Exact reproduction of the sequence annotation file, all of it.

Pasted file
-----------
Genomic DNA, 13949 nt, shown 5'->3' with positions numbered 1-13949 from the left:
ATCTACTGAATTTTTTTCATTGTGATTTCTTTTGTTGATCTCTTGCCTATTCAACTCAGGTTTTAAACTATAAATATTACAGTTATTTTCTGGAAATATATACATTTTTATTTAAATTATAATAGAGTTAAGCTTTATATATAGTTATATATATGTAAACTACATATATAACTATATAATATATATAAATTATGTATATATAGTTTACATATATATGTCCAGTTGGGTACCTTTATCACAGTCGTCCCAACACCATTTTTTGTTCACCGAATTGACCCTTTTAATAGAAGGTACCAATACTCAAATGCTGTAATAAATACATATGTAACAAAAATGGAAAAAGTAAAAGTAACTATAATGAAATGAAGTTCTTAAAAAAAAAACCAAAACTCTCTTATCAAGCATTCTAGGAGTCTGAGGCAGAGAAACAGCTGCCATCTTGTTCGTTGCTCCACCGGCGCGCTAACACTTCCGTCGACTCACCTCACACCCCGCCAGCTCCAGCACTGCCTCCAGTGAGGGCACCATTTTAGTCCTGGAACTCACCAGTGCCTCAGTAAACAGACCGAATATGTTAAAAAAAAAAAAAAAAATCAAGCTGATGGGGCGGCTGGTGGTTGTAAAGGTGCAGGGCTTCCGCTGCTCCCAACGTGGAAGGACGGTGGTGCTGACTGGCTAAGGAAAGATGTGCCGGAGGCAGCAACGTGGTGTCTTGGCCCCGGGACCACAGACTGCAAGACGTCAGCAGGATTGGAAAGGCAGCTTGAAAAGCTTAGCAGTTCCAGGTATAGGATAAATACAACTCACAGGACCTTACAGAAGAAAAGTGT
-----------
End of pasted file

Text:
Genomic DNA, 13949 nt, shown 5'->3' with positions numbered 1-13949 from the left:
ATCTACTGAATTTTTTTCATTGTGATTTCTTTTGTTGATCTCTTGCCTATTCAACTCAGGTTTTAAACTATAAATATTACAGTTATTTTCTGGAAATATATACATTTTTATTTAAATTATAATAGAGTTAAGCTTTATATATAGTTATATATATGTAAACTACATATATAACTATATAATATATATAAATTATGTATATATAGTTTACATATATATGTCCAGTTGGGTACCTTTATCACAGTCGTCCCAACACCATTTTTTGTTCACCGAATTGACCCTTTTAATAGAAGGTACCAATACTCAAATGCTGTAATAAATACATATGTAACAAAAATGGAAAAAGTAAAAGTAACTATAATGAAATGAAGTTCTTAAAAAAAAAACCAAAACTCTCTTATCAAGCATTCTAGGAGTCTGAGGCAGAGAAACAGCTGCCATCTTGTTCGTTGCTCCACCGGCGCGCTAACACTTCCGTCGACTCACCTCACACCCCGCCAGCTCCAGCACTGCCTCCAGTGAGGGCACCATTTTAGTCCTGGAACTCACCAGTGCCTCAGTAAACAGACCGAATATGTTAAAAAAAAAAAAAAAAATCAAGCTGATGGGGCGGCTGGTGGTTGTAAAGGTGCAGGGCTTCCGCTGCTCCCAACGTGGAAGGACGGTGGTGCTGACTGGCTAAGGAAAGATGTGCCGGAGGCAGCAACGTGGTGTCTTGGCCCCGGGACCACAGACTGCAAGACGTCAGCAGGATTGGAAAGGCAGCTTGAAAAGCTTAGCAGTTCCAGGTATAGGATAAATACAACTCACAGGACCTTACAGAAGAAAAGTGT